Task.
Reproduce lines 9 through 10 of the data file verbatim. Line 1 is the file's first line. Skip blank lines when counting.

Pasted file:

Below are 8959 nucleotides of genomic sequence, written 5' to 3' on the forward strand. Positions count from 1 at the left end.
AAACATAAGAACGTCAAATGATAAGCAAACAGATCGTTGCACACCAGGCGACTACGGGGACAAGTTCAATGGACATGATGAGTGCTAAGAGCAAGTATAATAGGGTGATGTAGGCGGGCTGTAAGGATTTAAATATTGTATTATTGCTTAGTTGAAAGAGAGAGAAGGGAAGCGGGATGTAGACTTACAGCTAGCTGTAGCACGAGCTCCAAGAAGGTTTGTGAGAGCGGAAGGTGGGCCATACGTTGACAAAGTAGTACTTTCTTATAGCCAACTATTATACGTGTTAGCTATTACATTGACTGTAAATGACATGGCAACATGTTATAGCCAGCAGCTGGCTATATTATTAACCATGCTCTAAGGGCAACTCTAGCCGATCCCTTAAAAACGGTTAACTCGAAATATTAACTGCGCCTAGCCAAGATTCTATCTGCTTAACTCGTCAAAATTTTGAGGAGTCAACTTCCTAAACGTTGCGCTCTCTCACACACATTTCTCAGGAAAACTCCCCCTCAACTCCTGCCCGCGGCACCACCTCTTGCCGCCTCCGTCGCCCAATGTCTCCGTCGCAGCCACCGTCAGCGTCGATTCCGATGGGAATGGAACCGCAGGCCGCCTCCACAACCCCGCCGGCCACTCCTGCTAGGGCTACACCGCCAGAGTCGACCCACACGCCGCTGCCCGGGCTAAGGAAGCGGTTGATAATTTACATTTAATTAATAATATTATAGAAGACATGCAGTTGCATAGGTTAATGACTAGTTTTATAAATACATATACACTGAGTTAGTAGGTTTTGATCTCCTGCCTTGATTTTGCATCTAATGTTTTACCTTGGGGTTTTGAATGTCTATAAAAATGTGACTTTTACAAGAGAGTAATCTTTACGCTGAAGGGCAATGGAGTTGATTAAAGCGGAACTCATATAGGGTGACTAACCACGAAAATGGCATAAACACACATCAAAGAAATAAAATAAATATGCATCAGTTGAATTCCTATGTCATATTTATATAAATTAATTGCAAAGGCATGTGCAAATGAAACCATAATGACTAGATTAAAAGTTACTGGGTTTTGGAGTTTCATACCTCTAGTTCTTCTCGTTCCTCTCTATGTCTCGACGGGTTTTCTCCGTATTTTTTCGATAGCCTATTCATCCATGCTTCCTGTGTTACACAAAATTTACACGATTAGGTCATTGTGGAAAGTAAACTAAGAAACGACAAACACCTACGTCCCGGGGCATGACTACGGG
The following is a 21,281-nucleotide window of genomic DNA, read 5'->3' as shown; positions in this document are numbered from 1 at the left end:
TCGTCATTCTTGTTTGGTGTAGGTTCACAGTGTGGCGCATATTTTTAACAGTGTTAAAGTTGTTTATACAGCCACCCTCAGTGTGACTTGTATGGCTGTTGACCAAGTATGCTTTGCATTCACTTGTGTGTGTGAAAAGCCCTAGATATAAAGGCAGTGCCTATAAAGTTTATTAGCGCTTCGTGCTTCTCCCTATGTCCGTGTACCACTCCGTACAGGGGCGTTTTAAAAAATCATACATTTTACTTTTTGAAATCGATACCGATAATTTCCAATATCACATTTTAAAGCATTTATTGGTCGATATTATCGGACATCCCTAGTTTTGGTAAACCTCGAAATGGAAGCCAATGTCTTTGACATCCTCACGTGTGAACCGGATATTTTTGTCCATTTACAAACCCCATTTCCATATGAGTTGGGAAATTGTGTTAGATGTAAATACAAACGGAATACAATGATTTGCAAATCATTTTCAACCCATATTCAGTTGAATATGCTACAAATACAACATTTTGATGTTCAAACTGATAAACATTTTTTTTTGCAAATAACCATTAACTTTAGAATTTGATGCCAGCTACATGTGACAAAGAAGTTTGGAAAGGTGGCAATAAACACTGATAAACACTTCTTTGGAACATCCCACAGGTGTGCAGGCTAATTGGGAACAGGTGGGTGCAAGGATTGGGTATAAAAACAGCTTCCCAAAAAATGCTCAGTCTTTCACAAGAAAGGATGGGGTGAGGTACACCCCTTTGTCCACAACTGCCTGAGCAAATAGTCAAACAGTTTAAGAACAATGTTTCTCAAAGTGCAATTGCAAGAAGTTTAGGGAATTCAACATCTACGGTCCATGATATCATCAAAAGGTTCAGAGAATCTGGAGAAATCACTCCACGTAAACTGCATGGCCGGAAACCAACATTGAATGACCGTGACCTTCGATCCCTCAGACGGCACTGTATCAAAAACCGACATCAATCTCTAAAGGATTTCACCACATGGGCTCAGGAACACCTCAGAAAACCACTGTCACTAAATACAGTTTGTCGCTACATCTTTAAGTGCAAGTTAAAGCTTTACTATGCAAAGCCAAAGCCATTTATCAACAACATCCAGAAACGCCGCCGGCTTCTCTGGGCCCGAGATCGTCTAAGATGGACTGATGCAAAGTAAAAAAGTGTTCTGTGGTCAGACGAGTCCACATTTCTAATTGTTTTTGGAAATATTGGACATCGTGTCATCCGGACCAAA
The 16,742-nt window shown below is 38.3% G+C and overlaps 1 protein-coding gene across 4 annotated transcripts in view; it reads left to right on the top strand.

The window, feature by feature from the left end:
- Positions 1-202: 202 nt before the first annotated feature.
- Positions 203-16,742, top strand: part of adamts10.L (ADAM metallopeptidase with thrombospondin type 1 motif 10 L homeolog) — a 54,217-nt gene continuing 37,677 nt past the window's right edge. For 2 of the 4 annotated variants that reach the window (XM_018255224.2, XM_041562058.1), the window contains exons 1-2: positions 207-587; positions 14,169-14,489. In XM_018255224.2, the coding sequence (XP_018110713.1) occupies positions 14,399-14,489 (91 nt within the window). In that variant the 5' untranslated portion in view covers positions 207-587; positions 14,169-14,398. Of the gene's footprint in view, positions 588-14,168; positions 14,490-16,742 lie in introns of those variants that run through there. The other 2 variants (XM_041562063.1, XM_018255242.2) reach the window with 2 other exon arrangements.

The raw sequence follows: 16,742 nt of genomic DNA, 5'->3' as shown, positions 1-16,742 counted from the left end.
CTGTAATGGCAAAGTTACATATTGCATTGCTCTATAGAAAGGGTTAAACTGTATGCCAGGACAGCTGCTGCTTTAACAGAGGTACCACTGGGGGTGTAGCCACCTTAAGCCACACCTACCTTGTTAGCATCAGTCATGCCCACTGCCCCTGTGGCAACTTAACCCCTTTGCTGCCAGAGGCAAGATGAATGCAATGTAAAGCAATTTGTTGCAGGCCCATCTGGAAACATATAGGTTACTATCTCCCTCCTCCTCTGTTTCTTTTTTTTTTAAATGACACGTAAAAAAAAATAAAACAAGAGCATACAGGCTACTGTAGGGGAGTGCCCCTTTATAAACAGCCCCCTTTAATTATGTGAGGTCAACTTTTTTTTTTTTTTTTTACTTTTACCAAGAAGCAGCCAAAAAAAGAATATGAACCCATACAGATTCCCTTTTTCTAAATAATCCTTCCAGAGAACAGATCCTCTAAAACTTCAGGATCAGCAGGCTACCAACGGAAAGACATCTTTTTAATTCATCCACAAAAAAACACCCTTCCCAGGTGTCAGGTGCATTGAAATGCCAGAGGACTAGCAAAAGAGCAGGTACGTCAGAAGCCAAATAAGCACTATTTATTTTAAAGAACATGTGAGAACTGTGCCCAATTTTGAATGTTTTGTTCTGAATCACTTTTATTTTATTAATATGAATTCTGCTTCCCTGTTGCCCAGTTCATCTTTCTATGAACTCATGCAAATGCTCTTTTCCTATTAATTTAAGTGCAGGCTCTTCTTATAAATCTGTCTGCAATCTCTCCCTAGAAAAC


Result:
The raw sequence follows: 16,742 nt of genomic DNA, 5'->3' as shown, positions 1-16,742 counted from the left end.
CTGTAATGGCAAAGTTACATATTGCATTGCTCTATAGAAAGGGTTAAACTGTATGCCAGGACAGCTGCTGCTTTAACAGAGGTACCACTGGGGGTGTAGCCACCTTAAGCCACACCTACCTTGTTAGCATCAGTCATGCCCACTGCCCCTGTGGCAACTTAACCCCTTTGCTGCCAGAGGCAAGATGAATGCAATGTAAAGCAATTTGTTGCAGGCCCATCTGGAAACATATAGGTTACTATCTCCCTCCTCCTCTGTTTCTTTTTTTTTTAAATGACACGTAAAAAAAAATAAAACAAGAGCATACAGGCTACTGTAGGGGAGTGCCCCTTTATAAACAGCCCCCTTTAATTATGTGAGGTCAACTTTTTTTTTTTTTTTTTACTTTTACCAAGAAGCAGCCAAAAAAAGAATATGAACCCATACAGATTCCCTTTTTCTAAATAATCCTTCCAGAGAACAGATCCTCTAAAACTTCAGGATCAGCAGGCTACCAACGGAAAGACATCTTTTTAATTCATCCACAAAAAAACACCCTTCCCAGGTGTCAGGTGCATTGAAATGCCAGAGGACTAGCAAAAGAGCAGGTACGTCAGAAGCCAAATAAGCACTATTTATTTTAAAGAACATGTGAGAACTGTGCCCAATTTTGAATGTTTTGTTCTGAATCACTTTTATTTTATTAATATGAATTCTGCTTCCCTGTTGCCCAGTTCATCTTTCTATGAACTCATGCAAATGCTCTTTTCCTATTAATTTAAGTGCAGGCTCTTCTTATAAATCTGTCTGCAATCTCTCCCTAGAAAAC